April 27, 2011
Gay Marriage Hits
By Mike McManus
The surprising political power of the same-sex marriage movement
hit two legal setbacks this week on the West and East Coasts.
In 2008 California voted by 6.3 million to 5.8 million in favor
of Proposition 8 to approve a state constitutional amendment limiting
marriage to the union of a man and a woman. Last year Federal Judge Vaughn
Walker declared Prop 8 unconstitutional.
During the trial in June, I asked, “How dare”
he even hear the case? “Walker is an open homosexual. Had he been an
honorable judge, he would have recused himself,” I argued.
After retiring in February, Walker disclosed
that he had been in a same-sex relationship for 10 years! Federal law
requires a judge to disqualify himself whenever the judge knows that he has
any personal interest that could be substantially affected by the outcome of
“This changes everything,” asserted Ron
Prentice, chairman of ProtectMarriage.com which fought to uphold Prop 8.
“Based on his decision to rule Prop 8 unconstitutional, he can then marry
his same-sex partner.”
Therefore, ProtectMarriage asked the U.S.
District Court to throw out Judge Vaughn’s decision invalidating Prop 8 – a
major setback for same-sex marriage.
Similarly, gay marrige advocates seemed to
have won two major battles in Washington DC. First, they persuaded the
Obama Administration to cease defending the Defense of Marriage Act (DOMA)
that was passed overwhelming by Congress and signed into law by President
Clinton in 1996. The vote was 342-67 in the House and 85 to 14 in the
DOMA declared that marriage in federal law
“means only a legal union between one man and one woman as husband and
wife.” So if a “spouse” in a same-sex union in Massachusetts filed for
Survivor’s Benefits for a deceased partner, they could not collect. Nor is
any state obliged to honor gay marriages recognized in other states.
However, Attorney General Eric Holder
announced Justice would not defend the law because the President thought it
was unconstitutional. This is a profound error. Obama took an oath to
“uphold” the laws of Congress.
Fortunately, the House of Representatives
decided to defend DOMA, and hired Paul Clement, a former U.S. Solicitor
General, of a prominent Atlanta law firm, King & Spaulding, However, gay
activists at the Human Rights Campaign brought so much pressure to bear on
the firm through such clients as Coca-Cola, that King & Spaulding withdrew
from the case days later.
To his great credit, Clement promptly
resigned from the firm and moved to another so that he might continue the
fight for DOMA. In a resignation letter, Clement asserted, “I resign out of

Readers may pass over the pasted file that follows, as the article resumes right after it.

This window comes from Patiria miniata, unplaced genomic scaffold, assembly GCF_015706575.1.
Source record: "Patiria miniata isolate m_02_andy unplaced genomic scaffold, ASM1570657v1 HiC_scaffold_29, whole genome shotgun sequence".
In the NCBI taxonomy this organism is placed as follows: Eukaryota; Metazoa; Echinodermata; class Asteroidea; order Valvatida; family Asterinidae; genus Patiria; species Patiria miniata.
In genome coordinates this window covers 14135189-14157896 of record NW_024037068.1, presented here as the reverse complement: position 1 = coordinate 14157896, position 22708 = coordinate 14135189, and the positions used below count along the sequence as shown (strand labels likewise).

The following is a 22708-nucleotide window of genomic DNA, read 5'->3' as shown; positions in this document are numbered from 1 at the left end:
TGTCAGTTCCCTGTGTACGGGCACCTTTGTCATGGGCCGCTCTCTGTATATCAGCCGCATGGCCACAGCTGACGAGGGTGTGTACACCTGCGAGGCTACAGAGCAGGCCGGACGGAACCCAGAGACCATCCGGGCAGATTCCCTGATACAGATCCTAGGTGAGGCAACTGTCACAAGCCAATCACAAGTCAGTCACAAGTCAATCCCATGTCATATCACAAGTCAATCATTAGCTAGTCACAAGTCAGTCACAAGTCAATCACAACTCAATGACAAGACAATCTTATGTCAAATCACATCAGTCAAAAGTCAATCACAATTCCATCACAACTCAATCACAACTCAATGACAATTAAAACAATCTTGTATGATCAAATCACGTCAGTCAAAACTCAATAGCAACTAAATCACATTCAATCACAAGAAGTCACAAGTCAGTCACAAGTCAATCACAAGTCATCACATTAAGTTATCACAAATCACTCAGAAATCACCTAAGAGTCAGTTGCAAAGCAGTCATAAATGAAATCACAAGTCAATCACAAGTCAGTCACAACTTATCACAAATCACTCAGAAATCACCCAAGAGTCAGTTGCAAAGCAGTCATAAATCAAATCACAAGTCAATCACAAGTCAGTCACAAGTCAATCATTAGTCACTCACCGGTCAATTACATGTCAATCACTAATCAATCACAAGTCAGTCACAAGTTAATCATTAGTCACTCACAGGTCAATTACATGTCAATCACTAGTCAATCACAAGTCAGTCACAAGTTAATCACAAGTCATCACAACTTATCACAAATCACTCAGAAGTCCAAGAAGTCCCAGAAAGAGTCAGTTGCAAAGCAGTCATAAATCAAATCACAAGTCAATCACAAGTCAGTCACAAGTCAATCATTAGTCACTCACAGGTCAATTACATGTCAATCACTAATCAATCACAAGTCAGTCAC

the firmly-held belief that a representation should not be abandoned because
the client’s legal position is extremely unpopular in certain quarters.
Defending unpopular decisions is what lawyers do.
“”Efforts to delegitimize any representation
for one side of a legal controversy are a profound threat to the rule of
law. Much has been said about being on the wrong side of history. But
being on the right or wrong side of history on the merits is a question for
the clients. When it comes to lawyers, the surest way to be on the wrong
side of history is to abandon a client in the face of hostile criticism.”
Clement’s decision is courageous. As
Solicitor General he argued more than 50 cases before the U.S. Supreme
Court. His departure is a great loss for King & Spaulding.
And guess who had high praise for Clement’s
decision to stick with the case?
Attorney General Holder told reporters, “Paul
Clement is a great lawyer and has done a lot of really great things for this
nation. In taking on the representation – representing Congress in
connection with DOMA, I think he is doing that which lawyers do when we are
at our best. That criticism (of him) I think was very misplaced.”
Family Research Council President Tony
Perkins praised the Attorney General’s opposition to the “smear and silence
campaign against Paul Clement (which) has gone too far…For the last several
years, homosexual activists have managed to frighten most of corporate
America into tiptoeing around the homosexual community.”
However, Perkins properly noted: “It is
President Obama and the Attorney General who created these circumstances.
Attorney General Holder abandoned their client, the U.S. House of
Representatives. Had President Obama fulfilled his constitutional duties to
enforce and defend the law, outside counsel would not have been needed.”
The gay legal momentum hit important snags
this week on the East and West Coast. And gay marriage was not approved in
Maryland and Rhode Island last month, as expected.
There is hope for preserving traditional